Pennsylvania will permit its online gambling licensees to host multiple ‘skins,’ which will allow companies from outside Pennsylvania to participate in its intrastate online gambling market.
On Wednesday, the Pennsylvania Gaming Control Board published the latest installment of its rules and regulations governing its imminent online gambling licenses. The state will begin accepting interactive gaming certificate applications from its existing land-based casino licensees later this month, while technology providers will get their shot in June.
The new set of regulations (viewable in full here) addresses the contentious question of ‘skins’, aka whether an online licensee will also be able to host affiliated operators, as is the case in neighboring New Jersey. (NJ’s market-leading Golden Nugget casino, for example, offers its own online casino, in addition to Betfair- and SugarHouse-branded sites.)
The lobbying on this issue has been fierce in Pennsylvania, with Parx Casino and Penn National Gaming arguing against allowing any third-party sites, and online operators like 888 Holdings arguing to be allowed to piggyback on a local casino’s license, much as the company does in New Jersey via its partnership with Caesars Entertainment.
In the end, the PGCB opted not to hobble its online market out of the gate. In the section of the regs devoted to skins (starting on page 111), the PGCB says it will permit its interactive gaming certificate holders to ink deals “with multiple licensed interactive gaming operators to offer interactive games the Board has authorized the interactive gaming certificate holder to conduct.”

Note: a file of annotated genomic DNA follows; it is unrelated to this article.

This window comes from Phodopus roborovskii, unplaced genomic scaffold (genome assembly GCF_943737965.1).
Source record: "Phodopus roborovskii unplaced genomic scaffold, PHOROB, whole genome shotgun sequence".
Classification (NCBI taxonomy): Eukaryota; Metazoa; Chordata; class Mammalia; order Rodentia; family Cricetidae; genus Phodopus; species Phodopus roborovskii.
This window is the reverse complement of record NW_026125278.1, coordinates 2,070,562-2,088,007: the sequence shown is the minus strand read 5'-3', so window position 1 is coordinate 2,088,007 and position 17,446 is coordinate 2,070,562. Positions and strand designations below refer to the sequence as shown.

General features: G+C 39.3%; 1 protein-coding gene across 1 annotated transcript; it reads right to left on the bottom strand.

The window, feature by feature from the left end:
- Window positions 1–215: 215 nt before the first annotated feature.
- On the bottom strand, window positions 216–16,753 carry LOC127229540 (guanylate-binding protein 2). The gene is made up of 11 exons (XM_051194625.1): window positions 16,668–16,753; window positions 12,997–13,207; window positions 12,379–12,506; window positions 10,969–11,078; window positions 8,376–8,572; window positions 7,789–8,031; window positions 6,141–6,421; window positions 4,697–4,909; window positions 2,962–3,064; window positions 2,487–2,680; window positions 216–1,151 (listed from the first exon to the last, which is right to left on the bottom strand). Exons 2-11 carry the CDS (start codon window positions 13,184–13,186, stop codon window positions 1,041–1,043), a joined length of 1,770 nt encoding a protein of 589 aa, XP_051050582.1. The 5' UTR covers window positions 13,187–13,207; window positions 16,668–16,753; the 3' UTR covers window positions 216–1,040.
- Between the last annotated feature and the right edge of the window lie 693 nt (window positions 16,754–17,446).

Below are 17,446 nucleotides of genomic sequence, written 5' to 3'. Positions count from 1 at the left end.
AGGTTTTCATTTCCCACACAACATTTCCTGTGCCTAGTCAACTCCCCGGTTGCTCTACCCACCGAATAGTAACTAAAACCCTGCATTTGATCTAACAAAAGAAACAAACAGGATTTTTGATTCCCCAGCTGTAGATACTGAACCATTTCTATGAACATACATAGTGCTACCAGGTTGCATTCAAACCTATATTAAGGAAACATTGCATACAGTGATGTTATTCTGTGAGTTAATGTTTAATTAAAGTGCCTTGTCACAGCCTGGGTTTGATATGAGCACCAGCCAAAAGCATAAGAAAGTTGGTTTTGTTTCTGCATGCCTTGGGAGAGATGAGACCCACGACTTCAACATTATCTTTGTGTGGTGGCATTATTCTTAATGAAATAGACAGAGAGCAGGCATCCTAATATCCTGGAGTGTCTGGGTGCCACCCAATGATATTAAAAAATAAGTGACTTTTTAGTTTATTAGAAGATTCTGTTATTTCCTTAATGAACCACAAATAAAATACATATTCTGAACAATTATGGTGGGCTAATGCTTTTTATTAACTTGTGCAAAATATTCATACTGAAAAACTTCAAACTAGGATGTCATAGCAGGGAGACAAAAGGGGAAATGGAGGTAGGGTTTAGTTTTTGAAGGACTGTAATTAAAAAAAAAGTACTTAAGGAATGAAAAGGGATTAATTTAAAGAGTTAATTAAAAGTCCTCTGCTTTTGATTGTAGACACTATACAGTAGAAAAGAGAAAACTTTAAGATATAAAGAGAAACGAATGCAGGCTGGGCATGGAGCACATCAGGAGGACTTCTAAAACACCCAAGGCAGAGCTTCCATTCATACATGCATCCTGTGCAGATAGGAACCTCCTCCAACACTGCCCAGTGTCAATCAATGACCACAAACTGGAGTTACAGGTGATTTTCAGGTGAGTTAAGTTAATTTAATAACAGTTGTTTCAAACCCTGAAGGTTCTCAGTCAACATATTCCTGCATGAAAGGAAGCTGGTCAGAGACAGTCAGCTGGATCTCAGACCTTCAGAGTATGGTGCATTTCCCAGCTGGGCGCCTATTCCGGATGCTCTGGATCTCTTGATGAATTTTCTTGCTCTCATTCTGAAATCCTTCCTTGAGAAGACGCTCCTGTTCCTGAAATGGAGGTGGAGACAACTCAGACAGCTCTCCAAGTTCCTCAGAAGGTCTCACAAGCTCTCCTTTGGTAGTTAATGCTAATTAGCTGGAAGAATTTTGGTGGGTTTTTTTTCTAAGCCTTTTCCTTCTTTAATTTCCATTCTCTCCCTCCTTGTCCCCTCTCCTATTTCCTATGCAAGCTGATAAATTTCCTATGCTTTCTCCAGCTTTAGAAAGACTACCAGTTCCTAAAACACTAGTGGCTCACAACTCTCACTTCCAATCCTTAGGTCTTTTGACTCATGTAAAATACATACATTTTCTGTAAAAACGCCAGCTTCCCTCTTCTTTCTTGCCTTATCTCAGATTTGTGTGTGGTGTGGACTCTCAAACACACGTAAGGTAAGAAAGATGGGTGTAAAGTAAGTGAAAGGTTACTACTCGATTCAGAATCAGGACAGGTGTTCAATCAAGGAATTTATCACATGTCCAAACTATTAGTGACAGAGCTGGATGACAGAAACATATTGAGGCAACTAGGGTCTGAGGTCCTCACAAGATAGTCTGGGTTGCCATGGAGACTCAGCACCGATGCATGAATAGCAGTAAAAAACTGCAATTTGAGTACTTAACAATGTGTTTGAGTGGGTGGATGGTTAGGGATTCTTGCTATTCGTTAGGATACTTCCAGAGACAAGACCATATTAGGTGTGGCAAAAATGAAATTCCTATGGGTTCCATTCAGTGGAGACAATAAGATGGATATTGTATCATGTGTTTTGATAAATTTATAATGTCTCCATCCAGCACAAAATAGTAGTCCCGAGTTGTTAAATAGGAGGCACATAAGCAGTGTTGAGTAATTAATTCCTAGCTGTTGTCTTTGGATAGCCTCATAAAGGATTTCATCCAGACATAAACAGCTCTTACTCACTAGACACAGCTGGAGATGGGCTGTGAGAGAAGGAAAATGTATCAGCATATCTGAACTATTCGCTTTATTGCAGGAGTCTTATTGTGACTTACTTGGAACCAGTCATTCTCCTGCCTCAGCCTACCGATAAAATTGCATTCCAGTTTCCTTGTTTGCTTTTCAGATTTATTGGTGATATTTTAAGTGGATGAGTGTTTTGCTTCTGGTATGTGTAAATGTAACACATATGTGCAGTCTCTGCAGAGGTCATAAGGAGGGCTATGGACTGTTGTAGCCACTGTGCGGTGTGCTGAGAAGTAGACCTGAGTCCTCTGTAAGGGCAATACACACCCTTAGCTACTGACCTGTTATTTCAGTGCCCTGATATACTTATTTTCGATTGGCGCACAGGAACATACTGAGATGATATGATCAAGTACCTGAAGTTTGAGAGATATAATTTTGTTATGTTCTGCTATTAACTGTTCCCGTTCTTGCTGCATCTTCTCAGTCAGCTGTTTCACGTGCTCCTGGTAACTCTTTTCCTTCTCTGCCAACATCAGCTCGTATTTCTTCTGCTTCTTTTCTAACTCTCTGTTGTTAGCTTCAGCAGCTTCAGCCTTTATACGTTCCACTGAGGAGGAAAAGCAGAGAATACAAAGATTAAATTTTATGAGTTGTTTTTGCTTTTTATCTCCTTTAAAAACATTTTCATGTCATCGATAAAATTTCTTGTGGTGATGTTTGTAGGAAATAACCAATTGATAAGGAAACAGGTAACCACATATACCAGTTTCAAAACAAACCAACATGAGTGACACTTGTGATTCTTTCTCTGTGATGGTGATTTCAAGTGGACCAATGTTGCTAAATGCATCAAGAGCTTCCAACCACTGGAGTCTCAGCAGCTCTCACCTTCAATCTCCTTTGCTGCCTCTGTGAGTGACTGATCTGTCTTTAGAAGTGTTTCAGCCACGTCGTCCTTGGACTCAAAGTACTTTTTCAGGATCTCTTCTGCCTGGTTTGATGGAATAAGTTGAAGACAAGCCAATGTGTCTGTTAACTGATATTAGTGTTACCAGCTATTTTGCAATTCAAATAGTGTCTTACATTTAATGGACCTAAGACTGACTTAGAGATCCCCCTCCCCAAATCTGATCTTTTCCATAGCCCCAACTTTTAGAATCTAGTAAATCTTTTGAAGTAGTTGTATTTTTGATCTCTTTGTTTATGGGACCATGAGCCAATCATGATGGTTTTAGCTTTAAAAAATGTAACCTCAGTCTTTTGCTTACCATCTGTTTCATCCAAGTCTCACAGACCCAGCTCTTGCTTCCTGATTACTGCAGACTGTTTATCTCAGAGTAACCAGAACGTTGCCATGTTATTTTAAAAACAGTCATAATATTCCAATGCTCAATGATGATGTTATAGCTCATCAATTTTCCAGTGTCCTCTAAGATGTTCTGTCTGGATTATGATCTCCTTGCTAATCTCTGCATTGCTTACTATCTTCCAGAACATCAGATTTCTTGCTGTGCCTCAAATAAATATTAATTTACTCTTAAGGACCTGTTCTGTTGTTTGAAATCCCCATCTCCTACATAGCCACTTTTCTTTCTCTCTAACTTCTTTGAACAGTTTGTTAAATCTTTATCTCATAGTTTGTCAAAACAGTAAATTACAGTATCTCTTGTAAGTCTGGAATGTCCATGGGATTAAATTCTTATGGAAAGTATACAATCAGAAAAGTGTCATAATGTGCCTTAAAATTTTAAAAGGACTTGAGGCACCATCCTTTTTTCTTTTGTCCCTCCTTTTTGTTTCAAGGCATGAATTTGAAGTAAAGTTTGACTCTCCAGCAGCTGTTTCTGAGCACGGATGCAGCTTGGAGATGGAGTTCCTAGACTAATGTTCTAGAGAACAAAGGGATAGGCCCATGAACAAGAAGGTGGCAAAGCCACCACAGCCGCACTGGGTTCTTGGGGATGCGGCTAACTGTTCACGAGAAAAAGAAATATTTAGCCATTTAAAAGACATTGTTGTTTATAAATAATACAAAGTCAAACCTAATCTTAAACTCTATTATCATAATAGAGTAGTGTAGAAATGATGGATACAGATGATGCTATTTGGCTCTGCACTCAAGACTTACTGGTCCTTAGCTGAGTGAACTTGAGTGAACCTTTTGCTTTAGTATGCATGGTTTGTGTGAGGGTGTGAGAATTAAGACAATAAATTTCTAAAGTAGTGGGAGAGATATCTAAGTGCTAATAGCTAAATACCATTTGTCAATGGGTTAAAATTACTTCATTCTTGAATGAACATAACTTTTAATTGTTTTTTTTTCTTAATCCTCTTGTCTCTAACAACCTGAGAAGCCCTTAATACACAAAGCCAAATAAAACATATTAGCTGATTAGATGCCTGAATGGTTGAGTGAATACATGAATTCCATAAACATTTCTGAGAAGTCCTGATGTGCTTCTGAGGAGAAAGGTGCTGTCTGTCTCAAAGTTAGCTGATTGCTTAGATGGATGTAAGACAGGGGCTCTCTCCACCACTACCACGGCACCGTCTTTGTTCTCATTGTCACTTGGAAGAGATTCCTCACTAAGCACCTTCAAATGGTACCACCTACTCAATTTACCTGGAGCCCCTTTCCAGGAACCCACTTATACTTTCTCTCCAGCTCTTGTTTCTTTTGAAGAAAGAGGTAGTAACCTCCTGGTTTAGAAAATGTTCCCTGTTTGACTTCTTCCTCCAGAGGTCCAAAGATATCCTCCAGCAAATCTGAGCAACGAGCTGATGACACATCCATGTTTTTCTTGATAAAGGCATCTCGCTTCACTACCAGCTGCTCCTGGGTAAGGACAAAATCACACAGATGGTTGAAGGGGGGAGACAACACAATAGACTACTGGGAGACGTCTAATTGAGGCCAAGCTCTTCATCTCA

Clearly in quid pro quo mode, the PGCB also said it won’t restrain third-party companies from making deals with multiple interactive gaming certificate holders.
There are a few caveats. Third-party operators cannot offer online gambling to Pennsylvania customers “independent from an interactive gaming certificate holder and the interactive gaming certificate holder’s webpage or the webpage of an entity within the interactive gaming certificate holder’s organizational structure.”
Similarly, interactive gaming certificate holders and any third-party company offering services on behalf of the certificate holder “may only offer interactive gaming in this Commonwealth through the interactive gaming certificate holder’s webpage or the webpage of an entity within the interactive gaming certificate holder’s organizational structure.”
The above clauses appear to require third-party operators to piggyback on their interactive certificate holders’ domain name, which will likely mean some overly cumbersome URLs, but hey, can’t win ‘em all.
To ensure no player confuses just who’s the daddy here, all third-party operators “must, at all times, clearly identify the interactive gaming certificate holder or an entity within the interactive gaming certificate holder’s organizational structure, on the display screen visible to players.”